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Webb’s infrared view of a face-on spiral galaxy

M74, as seen by Webb and Hubble combined
Click for original image.

Using the James Webb Space Telescope, astronomers have produced a false-color infrared view of M74, a face-on spiral galaxy located 32 million light years away.

The montage above shows that image to the right, with a Hubble optical image to the left. In the center both images are combined.

The addition of crystal-clear Webb observations at longer wavelengths will allow astronomers to pinpoint star-forming regions in the galaxies, accurately measure the masses and ages of star clusters, and gain insights into the nature of the small grains of dust drifting in interstellar space.

Because infrared can see through cold dust, it provides a much sharper view of this galaxy’s central regions.

Conscious Choice cover

Now available in hardback and paperback as well as ebook!

 

From the press release: In this ground-breaking new history of early America, historian Robert Zimmerman not only exposes the lie behind The New York Times 1619 Project that falsely claims slavery is central to the history of the United States, he also provides profound lessons about the nature of human societies, lessons important for Americans today as well as for all future settlers on Mars and elsewhere in space.

 
Conscious Choice: The origins of slavery in America and why it matters today and for our future in outer space, is a riveting page-turning story that documents how slavery slowly became pervasive in the southern British colonies of North America, colonies founded by a people and culture that not only did not allow slavery but in every way were hostile to the practice.  
Conscious Choice does more however. In telling the tragic history of the Virginia colony and the rise of slavery there, Zimmerman lays out the proper path for creating healthy societies in places like the Moon and Mars.

 

“Zimmerman’s ground-breaking history provides every future generation the basic framework for establishing new societies on other worlds. We would be wise to heed what he says.” —Robert Zubrin, founder of founder of the Mars Society.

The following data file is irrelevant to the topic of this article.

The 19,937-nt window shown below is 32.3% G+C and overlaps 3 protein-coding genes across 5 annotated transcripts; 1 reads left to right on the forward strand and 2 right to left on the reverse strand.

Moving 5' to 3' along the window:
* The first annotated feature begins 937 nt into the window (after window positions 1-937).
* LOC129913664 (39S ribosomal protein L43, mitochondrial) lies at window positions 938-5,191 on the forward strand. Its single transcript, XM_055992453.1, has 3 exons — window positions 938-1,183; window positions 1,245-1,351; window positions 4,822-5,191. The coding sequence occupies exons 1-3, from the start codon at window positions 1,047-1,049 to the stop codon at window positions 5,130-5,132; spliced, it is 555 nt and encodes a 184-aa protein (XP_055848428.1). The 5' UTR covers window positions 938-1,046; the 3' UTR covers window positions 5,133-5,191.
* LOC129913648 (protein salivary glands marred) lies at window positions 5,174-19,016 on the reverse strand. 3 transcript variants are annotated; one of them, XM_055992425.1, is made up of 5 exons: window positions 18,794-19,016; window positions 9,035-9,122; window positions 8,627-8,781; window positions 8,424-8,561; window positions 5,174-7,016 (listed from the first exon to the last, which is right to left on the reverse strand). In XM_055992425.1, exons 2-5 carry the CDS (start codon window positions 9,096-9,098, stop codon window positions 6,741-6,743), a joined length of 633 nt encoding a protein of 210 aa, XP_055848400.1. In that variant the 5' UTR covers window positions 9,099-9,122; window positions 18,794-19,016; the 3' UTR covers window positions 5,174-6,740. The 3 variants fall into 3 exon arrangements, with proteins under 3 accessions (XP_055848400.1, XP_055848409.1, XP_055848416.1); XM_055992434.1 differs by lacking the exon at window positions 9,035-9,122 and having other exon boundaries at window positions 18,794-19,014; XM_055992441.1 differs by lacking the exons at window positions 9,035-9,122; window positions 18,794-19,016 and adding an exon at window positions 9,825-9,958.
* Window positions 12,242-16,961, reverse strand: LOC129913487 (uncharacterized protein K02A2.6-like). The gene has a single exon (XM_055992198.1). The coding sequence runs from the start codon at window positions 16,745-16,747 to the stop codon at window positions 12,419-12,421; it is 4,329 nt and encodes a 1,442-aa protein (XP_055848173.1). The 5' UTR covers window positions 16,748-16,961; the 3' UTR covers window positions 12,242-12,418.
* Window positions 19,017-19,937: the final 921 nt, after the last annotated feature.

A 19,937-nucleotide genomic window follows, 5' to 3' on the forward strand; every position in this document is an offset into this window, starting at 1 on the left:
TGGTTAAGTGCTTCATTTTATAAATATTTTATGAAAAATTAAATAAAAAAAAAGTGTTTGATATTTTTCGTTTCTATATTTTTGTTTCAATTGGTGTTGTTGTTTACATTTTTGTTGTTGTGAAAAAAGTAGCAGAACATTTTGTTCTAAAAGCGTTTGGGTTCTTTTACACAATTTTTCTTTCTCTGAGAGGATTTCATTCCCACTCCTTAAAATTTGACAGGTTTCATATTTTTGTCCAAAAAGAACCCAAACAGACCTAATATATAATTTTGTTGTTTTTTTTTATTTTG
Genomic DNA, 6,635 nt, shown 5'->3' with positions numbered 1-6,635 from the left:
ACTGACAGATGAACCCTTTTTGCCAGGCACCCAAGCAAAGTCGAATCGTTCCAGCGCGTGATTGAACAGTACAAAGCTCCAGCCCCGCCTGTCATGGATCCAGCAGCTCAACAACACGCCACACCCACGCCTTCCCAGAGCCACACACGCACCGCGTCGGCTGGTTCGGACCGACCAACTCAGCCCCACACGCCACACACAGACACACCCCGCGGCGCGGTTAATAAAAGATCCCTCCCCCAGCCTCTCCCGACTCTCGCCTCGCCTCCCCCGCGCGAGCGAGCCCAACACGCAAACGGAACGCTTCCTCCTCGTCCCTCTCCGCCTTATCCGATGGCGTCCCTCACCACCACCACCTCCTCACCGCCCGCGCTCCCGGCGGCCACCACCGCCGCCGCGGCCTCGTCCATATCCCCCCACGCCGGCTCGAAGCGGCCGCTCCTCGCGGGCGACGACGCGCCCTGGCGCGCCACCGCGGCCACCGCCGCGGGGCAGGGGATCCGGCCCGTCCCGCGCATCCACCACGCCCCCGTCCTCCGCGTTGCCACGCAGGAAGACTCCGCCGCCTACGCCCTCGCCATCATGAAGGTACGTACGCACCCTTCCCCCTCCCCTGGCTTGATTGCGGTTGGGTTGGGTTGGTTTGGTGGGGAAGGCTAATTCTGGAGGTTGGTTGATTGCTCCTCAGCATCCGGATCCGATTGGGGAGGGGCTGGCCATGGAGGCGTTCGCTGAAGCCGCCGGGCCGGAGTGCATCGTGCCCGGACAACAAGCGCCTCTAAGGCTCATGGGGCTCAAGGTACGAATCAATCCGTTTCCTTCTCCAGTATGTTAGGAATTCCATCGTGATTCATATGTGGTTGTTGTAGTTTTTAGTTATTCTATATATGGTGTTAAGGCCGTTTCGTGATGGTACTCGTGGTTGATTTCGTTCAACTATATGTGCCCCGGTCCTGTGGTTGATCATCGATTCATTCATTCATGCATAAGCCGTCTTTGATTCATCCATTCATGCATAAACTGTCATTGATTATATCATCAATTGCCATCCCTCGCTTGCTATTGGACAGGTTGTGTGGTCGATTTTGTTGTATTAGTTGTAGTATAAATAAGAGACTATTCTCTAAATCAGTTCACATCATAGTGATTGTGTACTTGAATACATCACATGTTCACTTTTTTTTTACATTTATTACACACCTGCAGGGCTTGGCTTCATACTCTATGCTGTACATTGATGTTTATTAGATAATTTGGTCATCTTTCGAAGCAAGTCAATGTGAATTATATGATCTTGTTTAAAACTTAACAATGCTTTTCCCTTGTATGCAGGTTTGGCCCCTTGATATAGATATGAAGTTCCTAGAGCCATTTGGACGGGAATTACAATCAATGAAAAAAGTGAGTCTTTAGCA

All editions are available at Amazon, Barnes & Noble, and all book vendors, with the ebook priced at $5.99 before discount. The ebook can also be purchased direct from my ebook publisher, ebookit, in which case you don't support the big tech companies and I get a bigger cut much sooner.

 

Autographed printed copies are also available at discount directly from me (hardback $24.95; paperback $14.95; Shipping cost for either: $5.00). Just email me at zimmerman @ nasw dot org.

7 comments

  • Kevin Smith

    How do we know that all these great new images from JWST and other new telescopes aren’t just something that some NASA employee created in Photoshop? Is there any evidence they provide for the raw data and how it is tied to the images? I hear terms like image enhancement, combining data from multiple telescopes, etc.

    Is there any third-party audit of the process for converting raw data into images?

  • Kevin Smith: Excellent question. The bottom line is that Webb looks only in infrared wavelengths, so all its images are always false color and enhanced. The raw data however is supposed to be made available for any to review, though it might not be accessibly immediately or easily by the general public. If you want it however I am sure you could obtain it.

    The real question is this: What would be the motive here for the data to be falsified? In the specific images of galaxies that I have posted, there is no motive. The data itself is ground-breaking. The only motive is to make it understandable and interpretable by the scientists.

    If you read my website regularly, you will know that I am no naive commentator of modern science. If for a second I believed this data was faked, I would say so immediately.

  • Kevin Smith

    What would be the motive? $$ More government funding for their multi-billion dollar over budget telescopes.

    Why do we need these telescopes? Who cares how or where stars form?

    If Elon Musk wants to go to the Moon or Mars, let him pay for it with his own money.